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and revisited all the counties of England; solely employed, in all these places, in collecting every particular relative to the management of prisons; and published the fruit of these researches in 1777, in a quarto volume, entitled, “The State of the Prisons in England and Wales, with Preliminary Observations, and an Account of some Foreign Prisons.” It was dedicated to the House of Commons, and enriched with a number of illustrative plates.

Continuation. This expensive publication was, in a manner, presented by him to his country; for, besides a very liberal donation of copies to individuals, he insisted upon fixing so low a price upon those for sale, that the purchaser received gratuitously, at least, the whole value of the plates, a practice that he followed in all his publications. As soon as it appeared, the world was astonished at the mass of valuable materials accumulated by a private unaided individual, through a course of prodigious labour, and at the constant hazard of life, in consequence of the infectious diseases prevalent in the scenes of his inquiries. The cool good sense and moderation of his narrative, contrasted with that enthusiastic ardour which must have impelled him to his undertaking, were not less admired; and he was immediately regarded as one of the most extraordinary characters of the age, and the leader in all plans for meliorating the condition of that wretched part of the community for whom he interested himself. He had no object more at heart than the correction of their vices, which he thought might be affected by gentle but strict discipline, accompanied with that degree of personal comfort which was compatible with confinement; and to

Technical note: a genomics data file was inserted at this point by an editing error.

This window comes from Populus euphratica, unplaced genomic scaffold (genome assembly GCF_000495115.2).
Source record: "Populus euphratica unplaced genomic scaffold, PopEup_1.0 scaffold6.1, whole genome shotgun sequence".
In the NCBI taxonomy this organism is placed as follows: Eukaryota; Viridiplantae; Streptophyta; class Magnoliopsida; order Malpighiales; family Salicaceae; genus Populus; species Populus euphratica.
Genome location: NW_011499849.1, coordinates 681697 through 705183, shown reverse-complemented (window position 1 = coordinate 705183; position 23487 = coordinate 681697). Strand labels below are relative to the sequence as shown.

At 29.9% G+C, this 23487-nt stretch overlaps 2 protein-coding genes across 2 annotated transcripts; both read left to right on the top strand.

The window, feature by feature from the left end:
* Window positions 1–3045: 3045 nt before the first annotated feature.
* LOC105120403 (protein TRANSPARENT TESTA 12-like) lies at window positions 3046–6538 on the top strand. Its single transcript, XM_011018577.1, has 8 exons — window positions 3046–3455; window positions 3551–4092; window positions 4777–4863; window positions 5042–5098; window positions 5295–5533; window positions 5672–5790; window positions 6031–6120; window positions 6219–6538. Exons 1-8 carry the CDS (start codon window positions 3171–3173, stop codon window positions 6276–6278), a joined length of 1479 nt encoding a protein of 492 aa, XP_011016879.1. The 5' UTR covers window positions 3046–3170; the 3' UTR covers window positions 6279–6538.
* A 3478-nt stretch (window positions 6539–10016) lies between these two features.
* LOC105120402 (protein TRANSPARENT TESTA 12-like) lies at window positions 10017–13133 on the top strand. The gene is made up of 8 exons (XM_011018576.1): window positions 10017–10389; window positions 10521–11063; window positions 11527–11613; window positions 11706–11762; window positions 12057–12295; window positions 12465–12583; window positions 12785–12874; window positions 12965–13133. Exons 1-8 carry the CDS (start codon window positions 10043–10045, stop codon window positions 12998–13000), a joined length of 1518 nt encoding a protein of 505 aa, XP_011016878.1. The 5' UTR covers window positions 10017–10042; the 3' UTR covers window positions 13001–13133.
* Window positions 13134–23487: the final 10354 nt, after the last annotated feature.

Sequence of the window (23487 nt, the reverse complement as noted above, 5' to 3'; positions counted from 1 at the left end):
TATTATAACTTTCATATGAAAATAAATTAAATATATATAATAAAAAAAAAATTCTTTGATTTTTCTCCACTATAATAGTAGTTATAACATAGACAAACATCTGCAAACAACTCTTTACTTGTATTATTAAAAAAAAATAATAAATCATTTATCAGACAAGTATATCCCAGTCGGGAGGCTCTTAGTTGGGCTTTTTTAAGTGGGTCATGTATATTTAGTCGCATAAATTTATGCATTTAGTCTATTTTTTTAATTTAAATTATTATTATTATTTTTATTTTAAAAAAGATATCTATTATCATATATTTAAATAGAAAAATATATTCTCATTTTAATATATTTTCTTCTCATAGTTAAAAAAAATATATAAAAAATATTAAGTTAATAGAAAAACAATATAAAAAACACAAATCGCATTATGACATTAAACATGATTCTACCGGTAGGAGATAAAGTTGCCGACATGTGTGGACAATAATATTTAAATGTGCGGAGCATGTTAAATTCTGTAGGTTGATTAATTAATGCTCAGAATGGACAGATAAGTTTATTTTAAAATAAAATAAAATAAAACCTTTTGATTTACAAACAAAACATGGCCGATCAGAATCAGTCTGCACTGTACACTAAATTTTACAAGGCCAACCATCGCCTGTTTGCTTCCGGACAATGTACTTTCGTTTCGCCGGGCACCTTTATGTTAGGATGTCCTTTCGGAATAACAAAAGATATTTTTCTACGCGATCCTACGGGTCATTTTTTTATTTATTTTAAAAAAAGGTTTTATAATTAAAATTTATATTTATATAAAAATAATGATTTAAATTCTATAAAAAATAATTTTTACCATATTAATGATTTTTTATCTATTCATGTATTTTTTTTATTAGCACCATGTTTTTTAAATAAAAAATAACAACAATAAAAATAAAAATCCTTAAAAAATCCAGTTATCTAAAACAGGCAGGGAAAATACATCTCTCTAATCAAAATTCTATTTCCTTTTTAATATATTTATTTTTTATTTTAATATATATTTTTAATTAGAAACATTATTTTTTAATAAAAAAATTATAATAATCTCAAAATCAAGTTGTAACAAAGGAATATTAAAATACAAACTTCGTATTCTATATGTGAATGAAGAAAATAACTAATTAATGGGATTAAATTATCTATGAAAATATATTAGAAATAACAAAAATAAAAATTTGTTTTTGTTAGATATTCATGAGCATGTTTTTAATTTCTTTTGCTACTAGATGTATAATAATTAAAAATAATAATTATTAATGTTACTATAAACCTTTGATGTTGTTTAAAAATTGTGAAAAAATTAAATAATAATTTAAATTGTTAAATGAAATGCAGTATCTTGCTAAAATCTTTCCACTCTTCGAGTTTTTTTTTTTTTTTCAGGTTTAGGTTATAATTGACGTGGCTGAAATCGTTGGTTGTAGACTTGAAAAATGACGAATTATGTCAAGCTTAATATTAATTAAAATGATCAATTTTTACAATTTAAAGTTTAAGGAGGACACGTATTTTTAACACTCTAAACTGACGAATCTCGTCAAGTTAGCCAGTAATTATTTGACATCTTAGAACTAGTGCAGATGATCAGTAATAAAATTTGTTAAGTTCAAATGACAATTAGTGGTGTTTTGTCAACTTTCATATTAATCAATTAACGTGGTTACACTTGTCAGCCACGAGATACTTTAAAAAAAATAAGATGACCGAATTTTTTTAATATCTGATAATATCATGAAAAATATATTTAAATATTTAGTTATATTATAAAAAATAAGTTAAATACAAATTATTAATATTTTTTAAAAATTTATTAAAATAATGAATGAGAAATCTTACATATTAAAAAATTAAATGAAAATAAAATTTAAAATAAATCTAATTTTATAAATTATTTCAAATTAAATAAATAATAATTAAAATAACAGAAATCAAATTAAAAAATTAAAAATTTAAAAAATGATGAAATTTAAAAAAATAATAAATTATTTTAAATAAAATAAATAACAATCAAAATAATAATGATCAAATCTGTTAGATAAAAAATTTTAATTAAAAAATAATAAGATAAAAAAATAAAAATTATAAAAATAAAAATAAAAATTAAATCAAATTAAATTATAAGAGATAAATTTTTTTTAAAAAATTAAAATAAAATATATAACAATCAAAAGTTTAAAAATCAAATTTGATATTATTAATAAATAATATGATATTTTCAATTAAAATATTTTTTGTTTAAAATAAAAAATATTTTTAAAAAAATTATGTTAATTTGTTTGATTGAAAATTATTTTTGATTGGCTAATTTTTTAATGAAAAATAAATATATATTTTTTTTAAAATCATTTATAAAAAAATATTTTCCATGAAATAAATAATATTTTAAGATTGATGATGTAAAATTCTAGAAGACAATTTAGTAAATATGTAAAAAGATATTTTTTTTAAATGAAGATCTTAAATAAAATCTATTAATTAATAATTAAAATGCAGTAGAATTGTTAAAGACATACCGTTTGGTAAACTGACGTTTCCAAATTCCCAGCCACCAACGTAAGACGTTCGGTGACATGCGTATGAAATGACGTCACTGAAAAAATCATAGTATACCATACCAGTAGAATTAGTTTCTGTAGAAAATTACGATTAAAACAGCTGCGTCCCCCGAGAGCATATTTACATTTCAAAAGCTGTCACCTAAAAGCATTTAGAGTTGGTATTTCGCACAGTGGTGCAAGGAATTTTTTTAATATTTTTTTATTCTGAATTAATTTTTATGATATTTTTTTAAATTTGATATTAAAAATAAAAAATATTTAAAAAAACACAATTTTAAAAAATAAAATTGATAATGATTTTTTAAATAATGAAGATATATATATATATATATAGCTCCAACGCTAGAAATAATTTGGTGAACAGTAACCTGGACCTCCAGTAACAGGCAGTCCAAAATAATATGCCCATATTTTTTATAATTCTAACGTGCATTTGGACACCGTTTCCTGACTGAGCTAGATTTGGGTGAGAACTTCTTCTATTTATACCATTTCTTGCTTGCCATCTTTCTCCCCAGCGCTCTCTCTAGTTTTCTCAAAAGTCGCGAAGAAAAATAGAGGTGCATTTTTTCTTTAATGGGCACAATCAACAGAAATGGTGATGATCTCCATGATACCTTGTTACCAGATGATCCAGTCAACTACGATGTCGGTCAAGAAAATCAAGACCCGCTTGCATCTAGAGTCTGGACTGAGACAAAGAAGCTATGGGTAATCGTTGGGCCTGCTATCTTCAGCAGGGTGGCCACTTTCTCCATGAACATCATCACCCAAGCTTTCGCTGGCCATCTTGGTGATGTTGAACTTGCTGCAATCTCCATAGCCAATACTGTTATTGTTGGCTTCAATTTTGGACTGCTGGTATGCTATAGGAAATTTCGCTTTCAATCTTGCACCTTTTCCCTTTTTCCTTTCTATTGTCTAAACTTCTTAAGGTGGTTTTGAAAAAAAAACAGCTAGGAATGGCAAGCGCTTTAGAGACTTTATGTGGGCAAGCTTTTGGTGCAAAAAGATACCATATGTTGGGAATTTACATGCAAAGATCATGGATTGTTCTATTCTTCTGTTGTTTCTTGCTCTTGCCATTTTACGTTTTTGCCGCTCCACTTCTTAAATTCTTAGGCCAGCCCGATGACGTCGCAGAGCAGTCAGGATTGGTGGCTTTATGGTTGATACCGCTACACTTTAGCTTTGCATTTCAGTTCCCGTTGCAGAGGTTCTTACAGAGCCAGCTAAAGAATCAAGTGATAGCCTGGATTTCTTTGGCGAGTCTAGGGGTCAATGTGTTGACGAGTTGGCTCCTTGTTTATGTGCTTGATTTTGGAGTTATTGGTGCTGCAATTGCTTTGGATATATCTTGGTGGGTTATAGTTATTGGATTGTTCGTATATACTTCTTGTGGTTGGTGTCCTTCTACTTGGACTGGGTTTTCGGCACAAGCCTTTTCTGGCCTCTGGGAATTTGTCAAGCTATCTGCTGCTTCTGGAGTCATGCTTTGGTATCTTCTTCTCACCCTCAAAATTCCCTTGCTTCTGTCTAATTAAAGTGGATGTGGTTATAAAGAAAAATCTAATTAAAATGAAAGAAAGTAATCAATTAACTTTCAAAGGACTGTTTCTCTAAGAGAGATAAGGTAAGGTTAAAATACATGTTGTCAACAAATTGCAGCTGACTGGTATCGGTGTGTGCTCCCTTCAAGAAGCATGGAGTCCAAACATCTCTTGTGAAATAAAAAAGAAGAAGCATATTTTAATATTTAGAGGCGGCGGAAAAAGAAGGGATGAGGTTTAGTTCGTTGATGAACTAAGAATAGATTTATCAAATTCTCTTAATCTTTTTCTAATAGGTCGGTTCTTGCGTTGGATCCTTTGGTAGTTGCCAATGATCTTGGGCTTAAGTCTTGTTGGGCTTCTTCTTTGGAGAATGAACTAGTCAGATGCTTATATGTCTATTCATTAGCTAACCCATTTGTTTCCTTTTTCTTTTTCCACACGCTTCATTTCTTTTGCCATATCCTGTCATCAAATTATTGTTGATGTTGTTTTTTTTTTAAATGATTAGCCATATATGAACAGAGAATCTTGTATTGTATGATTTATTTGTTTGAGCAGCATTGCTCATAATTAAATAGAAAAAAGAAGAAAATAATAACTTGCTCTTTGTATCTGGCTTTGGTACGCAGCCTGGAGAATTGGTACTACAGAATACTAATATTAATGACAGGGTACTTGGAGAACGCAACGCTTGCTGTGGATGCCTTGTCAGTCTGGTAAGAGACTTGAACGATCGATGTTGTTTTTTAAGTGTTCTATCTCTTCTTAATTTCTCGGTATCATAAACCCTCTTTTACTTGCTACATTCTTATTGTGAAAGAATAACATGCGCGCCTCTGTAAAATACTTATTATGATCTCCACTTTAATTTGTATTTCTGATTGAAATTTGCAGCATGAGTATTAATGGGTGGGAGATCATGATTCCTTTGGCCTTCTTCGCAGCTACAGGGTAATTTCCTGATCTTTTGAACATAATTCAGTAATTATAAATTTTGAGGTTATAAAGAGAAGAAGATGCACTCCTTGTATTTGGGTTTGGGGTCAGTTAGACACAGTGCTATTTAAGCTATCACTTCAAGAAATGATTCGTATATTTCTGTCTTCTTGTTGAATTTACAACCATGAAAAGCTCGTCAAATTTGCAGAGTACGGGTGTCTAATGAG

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this end the greater part of his observations was directed. The House of Commons having laudably seconded his zeal by bringing in a Bill for the establishment of houses of correction, according to his ideas, he thought himself obliged to new exertions, in order to give all possible perfection to this design. He therefore, in 1778, repeated his visit to the continent, in which he included Italy, as well as the nearer countries. After his return in 1779, he made another complete survey of the prisons of England and Wales, and those of Scotland and Ireland. In these tours he comprehended another object of importance to humanity, that of hospitals. He every where observed, and carefully noted down, their structure and regulations, and procured plans and draughts, where he thought they might suggest something useful for imitation. These researches furnished him with a large and interesting “ Appendix” to his former work, printed in 1780.

At the same time he published an edition, in large octavo, of his “ State of the Prisons,” containing the additional matter of his Appendix.

Continuation. In the year 1781, he pursued his usual inquiries in a tour through the northern parts of Europe, comprising Denmark, Sweden, Russia, and Poland; and employed the next year in surveying the prisons of England. In the year 1783, he completed his survey of all the civilized parts of Europe, with that of Spain and Portugal; and, upon his return, he again travelled through the three British kingdoms.

Materials had now accumulated upon his hands sufficient for another Appendix, which he printed in 1784. Though Mr. Howard had almost exhausted the objects which first engaged his researches, yet the habits he had acquired could not allow him to resign himself to repose,

while

any thing remained in which he thought his further labours might serve the interests of humanity. The progress of contagion in prisons and hospitals had led him to consider all the means used for checking it; and he expected to find these practised in their fullest extent, in the prevention of that most fatal of contagious diseases